Stanislas Wawrinka drew from other resources and perspectives as his career moved along. Yet, no one but Stan The Man could show — to himself, to Federer, to his nation, to his fellow pros, and to the world — that he had become a tennis man in full. Last year’s loss to Djokovic in the 12-10 five-setter marked a first step along the path to greatness. The U.S. Open semifinal represented the second huge step. The Australian Open championship was in many ways the affirming and supremely validating moment that had eluded him for so long.
On Sunday in Monte Carlo, though, Wawrinka needed to show that he would no longer crumble under the weight of facing his — and his country’s — revered tennis icon. No, losing to Federer would not have made any of Wawrinka’s prior achievements any less valuable or meaningful. However, a loss would have enabled the press to continue to ask all sorts of questions about the psychological effect Federer has on Stan’s tennis. If nothing else, Wawrinka needed to win this match for more than a Masters title and its accompanying rewards (a fatter paycheck, added race points, and 400 extra rankings points). Stan needed to win this for himself, for all the times when he’d win a tournament and would be asked about Federer this, Federer that, Federer here, and Federer over there.
It’s not as though the press was justified in asking Wawrinka all sorts of Federer questions, especially in moments that Stan The Man deserved to celebrate for his own sake and on his own terms. Those questions were not thoughtful then, and they’re not thoughtful today. Now that he’s beaten Federer in a championship match, though, it should be a lot easier for journalists to remove the Federer narrative from Stanislas Wawrinka’s career… at least when Davis Cup and the Olympics are not involved.
Why should Wawrinka no longer have to field an endless series of questions about a separate Swiss tennis player?
Because he showed in Monte Carlo that he can beat Roger Federer when it matters… and because he’s simply a better tennis player than the Fed at this stage in the two men’s careers.
Stan was The Man before he took the court in the Monte Carlo final, or at least, it was right and appropriate to believe as much.
What’s different now? We no longer need to believe, as though someone has to tell us through spoken words that things are different. No, we don’t need to be convinced by means of speeches or sermons.
We know. We know because we’ve seen cold, hard evidence on the tennis rectangle and a dusty sheet of red clay where a new Swiss Master reigns on his own.
For a few years now I’ve yearned for that photographer media pass. The one that will get me me closer, allow me to bring into a venue; longer and better lenses, perhaps a monopod and other extras… But I realised, especially this year, that a press pass has its own restrictions. When you shoot for publication, there’s no meandering, no breathing room, no time to focus on just a singular player, a singular moment. And I’ve realised over the years that as long as this old bloke is playing, it’s going to be hard for me to focus on any other player. However with limited equipment and access comes a sense and the need to be better, to shoot better, to keep improving over the years and to be original in visual quality. The benefit of added post-processing time also means an opportunity to finesse, to refine and to make a shot memorable.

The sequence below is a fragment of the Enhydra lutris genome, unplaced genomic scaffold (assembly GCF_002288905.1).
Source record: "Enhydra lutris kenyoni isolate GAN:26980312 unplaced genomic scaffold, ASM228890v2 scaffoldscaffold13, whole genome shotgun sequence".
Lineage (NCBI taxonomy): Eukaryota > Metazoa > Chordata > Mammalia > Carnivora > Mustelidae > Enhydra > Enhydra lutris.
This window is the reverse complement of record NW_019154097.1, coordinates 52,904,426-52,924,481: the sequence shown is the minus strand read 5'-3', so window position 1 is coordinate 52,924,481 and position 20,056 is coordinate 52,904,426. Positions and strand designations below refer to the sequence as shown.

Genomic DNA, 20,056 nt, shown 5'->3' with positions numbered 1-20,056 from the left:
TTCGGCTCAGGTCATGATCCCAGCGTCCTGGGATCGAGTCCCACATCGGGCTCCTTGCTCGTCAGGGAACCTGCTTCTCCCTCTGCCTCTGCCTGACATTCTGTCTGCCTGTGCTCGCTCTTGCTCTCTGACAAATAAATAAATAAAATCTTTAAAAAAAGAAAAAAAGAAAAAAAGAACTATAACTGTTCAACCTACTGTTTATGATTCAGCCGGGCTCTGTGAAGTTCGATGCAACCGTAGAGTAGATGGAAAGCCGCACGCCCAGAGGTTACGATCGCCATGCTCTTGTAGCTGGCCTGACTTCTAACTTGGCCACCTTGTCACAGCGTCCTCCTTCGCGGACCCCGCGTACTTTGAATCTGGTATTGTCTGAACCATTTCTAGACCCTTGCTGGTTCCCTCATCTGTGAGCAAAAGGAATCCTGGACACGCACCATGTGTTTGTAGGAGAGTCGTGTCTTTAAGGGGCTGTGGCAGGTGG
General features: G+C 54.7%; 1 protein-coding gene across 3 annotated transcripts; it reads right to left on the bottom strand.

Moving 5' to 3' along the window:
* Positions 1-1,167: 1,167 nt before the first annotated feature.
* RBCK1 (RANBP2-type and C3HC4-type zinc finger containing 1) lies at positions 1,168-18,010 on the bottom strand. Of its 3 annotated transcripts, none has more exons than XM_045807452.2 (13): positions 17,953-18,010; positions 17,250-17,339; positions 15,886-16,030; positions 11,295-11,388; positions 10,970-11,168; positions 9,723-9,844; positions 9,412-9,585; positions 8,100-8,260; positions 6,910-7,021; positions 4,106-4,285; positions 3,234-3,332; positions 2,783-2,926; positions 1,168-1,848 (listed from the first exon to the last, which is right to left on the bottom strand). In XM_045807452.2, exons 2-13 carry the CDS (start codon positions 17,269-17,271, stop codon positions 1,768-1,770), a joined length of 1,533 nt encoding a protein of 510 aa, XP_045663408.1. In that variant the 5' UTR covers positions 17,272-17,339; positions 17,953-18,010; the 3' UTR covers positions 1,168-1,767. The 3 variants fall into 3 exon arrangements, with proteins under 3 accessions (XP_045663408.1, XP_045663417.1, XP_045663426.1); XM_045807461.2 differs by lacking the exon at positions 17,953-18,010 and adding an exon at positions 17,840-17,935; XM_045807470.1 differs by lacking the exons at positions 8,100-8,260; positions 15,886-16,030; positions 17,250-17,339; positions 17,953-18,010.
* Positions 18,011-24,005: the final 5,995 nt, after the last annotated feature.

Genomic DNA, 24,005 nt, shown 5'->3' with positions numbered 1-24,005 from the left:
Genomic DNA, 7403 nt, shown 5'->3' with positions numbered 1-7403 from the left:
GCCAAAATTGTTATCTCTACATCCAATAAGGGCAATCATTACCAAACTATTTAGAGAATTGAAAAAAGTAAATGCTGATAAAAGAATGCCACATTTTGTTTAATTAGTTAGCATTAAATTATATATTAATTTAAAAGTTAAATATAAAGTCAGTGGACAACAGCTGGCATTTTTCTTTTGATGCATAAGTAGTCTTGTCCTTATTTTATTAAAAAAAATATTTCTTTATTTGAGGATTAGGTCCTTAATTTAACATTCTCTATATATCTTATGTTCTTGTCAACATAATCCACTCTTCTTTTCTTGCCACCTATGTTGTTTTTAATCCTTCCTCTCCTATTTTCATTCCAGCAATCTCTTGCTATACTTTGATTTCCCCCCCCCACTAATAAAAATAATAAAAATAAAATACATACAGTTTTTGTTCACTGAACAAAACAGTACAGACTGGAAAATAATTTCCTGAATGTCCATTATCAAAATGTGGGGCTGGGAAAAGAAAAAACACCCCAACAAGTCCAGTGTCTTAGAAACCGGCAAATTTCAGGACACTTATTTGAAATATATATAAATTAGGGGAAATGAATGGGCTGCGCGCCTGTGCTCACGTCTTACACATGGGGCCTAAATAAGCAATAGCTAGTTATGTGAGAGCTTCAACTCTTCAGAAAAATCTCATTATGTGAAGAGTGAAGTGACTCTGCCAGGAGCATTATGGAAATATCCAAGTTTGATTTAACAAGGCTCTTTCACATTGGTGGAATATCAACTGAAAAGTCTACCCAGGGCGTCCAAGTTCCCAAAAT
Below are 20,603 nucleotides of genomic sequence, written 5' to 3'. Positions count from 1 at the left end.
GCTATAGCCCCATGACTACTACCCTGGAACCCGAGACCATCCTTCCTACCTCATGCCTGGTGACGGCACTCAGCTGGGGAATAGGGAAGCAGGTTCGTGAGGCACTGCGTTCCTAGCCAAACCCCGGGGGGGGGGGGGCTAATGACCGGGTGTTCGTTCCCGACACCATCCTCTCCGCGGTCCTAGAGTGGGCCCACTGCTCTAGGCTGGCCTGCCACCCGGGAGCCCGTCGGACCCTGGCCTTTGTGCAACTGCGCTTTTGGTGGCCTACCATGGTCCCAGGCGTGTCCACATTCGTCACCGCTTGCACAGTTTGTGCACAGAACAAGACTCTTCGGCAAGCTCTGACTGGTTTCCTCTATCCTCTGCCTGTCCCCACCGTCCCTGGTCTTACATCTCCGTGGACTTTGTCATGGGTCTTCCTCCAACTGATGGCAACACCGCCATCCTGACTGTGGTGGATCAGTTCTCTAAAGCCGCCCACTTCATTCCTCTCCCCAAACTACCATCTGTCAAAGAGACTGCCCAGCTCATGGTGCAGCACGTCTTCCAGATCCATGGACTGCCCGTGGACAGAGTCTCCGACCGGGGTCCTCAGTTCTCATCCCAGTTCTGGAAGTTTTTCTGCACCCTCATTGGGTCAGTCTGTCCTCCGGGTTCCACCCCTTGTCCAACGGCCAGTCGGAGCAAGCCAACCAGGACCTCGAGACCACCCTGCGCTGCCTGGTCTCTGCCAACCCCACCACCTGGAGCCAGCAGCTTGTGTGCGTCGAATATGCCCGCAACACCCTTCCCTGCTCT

As I reflect on my photography at Brisbane International and the Australian Open this year, I didn’t yearn as much for media legitimacy as I did in previous years because I understood the limitations of what I thought I wanted and instead decided to EMBRACE the restrictions of what I had and try to create the best work out of what I had available. As from the previous Federporn posts, I hope that you guys can recognise my efforts to be different to your usual Reuters, Getty or AP sports coverage. And I hope my passion for the tennis of Roger Federer and also the man comes across. I don’t often like to self-congratulate but I think at least for some of the shots this year, I really think I did myself proud.
Anyway, enough chat, enjoy the photos and I hope to take more in the future…
From me…Au Revoir Roger… until 2015.
You can see all my tennis images and more here.
Previous Federpornery here
Disclosure/preamble No. 1: Doots will have an Australian Open wrap-up. She’ll be sure to celebrate Stanislas Wawrinka’s win, so I’ll let her focus on that piece. I have it in me to celebrate Stan’s win as well, but in much the same way that a newspaper would have two writers cover different angles of a story, I’ll deal with one story so Doots can have the other, more pleasant task.
Disclosure/preamble No. 2: You know me as a tennis fan who writes about the sport. I have not expected to cover the sport, but there might finally be a chance that I’ll do so as a stay-at-home blogger before too long. Therefore, it’s good for me if I write something that isn’t meant solely for an audience of Federer fans.
On with the show…